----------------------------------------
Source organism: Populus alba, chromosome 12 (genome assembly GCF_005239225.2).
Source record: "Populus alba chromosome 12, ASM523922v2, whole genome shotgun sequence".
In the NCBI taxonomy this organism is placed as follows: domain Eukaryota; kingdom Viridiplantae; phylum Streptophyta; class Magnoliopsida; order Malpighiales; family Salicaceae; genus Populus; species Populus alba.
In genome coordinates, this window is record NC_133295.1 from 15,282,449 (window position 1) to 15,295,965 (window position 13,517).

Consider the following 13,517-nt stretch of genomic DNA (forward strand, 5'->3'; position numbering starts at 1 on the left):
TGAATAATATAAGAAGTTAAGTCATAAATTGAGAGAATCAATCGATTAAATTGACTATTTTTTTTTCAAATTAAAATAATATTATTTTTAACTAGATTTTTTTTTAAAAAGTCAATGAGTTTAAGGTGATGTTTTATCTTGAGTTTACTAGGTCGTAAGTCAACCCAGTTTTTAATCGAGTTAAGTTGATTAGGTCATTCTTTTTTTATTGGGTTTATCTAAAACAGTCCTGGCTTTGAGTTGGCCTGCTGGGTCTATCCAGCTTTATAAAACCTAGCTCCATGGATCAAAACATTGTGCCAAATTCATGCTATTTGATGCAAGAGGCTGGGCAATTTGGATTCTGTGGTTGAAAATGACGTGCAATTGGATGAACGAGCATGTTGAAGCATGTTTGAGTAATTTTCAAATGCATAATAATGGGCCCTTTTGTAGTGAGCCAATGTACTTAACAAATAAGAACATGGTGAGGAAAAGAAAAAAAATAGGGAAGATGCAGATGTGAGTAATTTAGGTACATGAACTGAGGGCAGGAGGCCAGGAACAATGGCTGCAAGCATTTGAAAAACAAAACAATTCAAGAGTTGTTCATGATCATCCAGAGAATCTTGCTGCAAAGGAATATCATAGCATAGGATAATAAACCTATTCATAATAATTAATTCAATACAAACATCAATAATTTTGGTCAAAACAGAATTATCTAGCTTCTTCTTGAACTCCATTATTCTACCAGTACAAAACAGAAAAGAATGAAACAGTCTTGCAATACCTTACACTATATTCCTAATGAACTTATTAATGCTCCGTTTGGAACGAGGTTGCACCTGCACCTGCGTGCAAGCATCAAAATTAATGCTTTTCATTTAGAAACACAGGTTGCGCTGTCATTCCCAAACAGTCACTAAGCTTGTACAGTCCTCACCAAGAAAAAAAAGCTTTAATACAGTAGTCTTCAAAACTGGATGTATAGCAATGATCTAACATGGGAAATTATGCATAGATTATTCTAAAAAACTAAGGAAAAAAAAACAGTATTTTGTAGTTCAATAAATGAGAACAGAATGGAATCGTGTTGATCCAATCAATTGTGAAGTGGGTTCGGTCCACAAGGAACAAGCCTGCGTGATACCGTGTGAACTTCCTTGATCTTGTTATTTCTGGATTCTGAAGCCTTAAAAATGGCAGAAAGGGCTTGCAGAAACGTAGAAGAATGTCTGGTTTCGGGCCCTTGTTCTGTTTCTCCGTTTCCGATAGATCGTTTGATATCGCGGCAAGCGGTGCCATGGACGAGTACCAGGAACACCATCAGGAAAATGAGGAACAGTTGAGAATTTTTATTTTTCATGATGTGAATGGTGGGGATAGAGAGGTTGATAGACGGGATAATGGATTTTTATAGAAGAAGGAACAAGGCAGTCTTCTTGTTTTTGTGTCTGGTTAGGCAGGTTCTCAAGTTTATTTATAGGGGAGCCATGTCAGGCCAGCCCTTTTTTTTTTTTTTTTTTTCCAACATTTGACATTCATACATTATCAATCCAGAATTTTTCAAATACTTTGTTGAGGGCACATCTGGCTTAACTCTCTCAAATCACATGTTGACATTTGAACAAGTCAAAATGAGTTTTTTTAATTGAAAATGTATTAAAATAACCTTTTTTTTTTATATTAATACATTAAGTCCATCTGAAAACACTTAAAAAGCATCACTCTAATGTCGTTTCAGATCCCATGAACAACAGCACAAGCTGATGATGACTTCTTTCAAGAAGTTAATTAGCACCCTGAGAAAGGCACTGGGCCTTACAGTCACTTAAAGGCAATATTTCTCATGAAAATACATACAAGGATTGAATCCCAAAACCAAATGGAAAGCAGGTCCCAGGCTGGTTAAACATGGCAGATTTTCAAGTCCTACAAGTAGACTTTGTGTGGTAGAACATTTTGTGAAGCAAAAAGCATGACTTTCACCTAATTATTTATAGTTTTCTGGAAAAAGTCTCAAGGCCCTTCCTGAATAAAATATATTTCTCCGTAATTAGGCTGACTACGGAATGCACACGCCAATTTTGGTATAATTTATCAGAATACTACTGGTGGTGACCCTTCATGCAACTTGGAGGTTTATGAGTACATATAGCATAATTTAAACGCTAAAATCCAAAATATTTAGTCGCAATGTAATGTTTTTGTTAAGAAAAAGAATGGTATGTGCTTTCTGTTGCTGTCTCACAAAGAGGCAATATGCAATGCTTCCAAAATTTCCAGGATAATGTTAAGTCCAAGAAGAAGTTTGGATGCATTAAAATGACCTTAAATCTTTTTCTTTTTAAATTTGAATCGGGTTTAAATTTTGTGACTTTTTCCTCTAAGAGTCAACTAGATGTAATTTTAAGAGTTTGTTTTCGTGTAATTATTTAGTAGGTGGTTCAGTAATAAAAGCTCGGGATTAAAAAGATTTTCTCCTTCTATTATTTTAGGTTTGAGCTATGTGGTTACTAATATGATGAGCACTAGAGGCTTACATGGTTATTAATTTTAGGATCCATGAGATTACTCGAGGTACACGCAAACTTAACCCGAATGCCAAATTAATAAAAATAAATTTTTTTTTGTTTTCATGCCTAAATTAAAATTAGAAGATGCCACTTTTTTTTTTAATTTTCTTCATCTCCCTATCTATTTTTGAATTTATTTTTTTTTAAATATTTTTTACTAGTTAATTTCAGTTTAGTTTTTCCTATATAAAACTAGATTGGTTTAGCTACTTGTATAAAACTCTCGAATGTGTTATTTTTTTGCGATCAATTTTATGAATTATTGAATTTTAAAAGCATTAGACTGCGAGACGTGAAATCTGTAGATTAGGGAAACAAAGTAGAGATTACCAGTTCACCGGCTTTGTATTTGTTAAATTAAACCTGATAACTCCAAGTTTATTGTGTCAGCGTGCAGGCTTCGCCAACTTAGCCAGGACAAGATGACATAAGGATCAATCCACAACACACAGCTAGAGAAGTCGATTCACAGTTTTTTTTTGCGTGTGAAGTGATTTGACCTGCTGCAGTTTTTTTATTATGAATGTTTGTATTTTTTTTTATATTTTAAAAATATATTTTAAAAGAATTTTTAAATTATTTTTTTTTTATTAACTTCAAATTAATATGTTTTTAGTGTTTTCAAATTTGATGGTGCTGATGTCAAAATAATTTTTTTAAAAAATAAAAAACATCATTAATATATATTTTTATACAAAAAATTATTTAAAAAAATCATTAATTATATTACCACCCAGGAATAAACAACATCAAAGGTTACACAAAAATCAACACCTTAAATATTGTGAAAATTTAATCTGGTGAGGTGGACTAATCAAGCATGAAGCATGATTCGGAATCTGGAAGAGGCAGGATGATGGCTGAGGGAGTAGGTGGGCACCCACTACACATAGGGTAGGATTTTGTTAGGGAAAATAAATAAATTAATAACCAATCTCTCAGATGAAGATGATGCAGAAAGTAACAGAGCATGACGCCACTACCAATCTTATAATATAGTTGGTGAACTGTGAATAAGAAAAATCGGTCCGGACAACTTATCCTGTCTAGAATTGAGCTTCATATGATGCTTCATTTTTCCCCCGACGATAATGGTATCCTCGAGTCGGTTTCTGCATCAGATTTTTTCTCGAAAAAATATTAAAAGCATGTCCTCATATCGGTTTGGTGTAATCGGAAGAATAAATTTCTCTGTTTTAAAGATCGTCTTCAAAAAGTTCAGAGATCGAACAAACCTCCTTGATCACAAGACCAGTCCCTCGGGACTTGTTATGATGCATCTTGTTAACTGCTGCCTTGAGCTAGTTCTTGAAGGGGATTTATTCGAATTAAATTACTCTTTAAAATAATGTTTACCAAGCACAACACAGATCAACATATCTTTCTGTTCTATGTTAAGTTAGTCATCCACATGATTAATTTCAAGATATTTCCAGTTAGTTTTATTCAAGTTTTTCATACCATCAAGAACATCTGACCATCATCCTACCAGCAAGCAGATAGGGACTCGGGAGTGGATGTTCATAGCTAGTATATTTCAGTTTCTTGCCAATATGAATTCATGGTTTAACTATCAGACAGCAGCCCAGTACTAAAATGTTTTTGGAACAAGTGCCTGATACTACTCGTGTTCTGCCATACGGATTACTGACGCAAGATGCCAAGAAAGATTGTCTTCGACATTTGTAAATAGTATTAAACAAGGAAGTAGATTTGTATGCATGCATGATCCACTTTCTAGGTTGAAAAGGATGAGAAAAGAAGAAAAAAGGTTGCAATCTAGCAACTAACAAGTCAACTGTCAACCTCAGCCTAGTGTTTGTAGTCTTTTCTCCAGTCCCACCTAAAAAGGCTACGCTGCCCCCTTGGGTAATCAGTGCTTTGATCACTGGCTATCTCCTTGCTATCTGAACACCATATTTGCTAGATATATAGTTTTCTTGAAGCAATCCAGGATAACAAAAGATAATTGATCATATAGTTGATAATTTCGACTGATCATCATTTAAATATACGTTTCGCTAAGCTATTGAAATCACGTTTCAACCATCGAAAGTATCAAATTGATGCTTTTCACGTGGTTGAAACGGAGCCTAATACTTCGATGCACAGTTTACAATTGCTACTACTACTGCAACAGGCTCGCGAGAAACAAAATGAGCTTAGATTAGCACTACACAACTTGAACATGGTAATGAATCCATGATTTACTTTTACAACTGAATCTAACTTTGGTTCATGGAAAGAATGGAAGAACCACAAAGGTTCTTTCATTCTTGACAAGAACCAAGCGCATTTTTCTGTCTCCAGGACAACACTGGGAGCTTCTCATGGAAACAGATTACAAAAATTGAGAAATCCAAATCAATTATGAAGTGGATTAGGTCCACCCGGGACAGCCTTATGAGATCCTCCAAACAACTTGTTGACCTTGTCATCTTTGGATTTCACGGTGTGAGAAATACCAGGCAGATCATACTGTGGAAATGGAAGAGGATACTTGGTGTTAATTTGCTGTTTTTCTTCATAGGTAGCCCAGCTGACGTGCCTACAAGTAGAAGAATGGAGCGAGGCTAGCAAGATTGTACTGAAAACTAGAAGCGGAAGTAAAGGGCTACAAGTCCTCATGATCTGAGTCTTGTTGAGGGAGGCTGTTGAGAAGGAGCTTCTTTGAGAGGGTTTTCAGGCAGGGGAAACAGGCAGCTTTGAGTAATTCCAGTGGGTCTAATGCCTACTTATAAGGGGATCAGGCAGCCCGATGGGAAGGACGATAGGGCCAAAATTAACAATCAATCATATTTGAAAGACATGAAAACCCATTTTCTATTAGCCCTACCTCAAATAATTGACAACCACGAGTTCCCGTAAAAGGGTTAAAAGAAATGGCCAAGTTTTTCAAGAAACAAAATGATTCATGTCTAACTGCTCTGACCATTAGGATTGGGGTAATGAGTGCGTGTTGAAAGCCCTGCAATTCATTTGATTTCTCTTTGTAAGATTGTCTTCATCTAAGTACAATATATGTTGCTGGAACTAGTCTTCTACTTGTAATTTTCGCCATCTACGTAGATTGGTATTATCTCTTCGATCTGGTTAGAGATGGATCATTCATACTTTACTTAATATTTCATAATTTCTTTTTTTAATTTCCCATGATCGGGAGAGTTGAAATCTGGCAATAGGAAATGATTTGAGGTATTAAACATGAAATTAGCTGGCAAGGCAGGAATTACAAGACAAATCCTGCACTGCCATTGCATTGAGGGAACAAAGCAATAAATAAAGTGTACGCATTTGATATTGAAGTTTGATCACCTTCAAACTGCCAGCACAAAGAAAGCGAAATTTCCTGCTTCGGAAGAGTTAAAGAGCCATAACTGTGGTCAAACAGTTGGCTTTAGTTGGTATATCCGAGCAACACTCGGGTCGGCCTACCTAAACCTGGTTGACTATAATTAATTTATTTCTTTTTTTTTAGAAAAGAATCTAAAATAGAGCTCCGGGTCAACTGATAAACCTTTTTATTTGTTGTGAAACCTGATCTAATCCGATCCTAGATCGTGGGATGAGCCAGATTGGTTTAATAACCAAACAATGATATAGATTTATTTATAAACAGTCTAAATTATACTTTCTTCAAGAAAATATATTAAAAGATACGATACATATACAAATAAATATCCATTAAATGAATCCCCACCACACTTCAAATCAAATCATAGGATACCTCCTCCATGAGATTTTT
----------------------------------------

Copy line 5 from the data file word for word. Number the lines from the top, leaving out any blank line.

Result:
Consider the following 13,517-nt stretch of genomic DNA (forward strand, 5'->3'; position numbering starts at 1 on the left):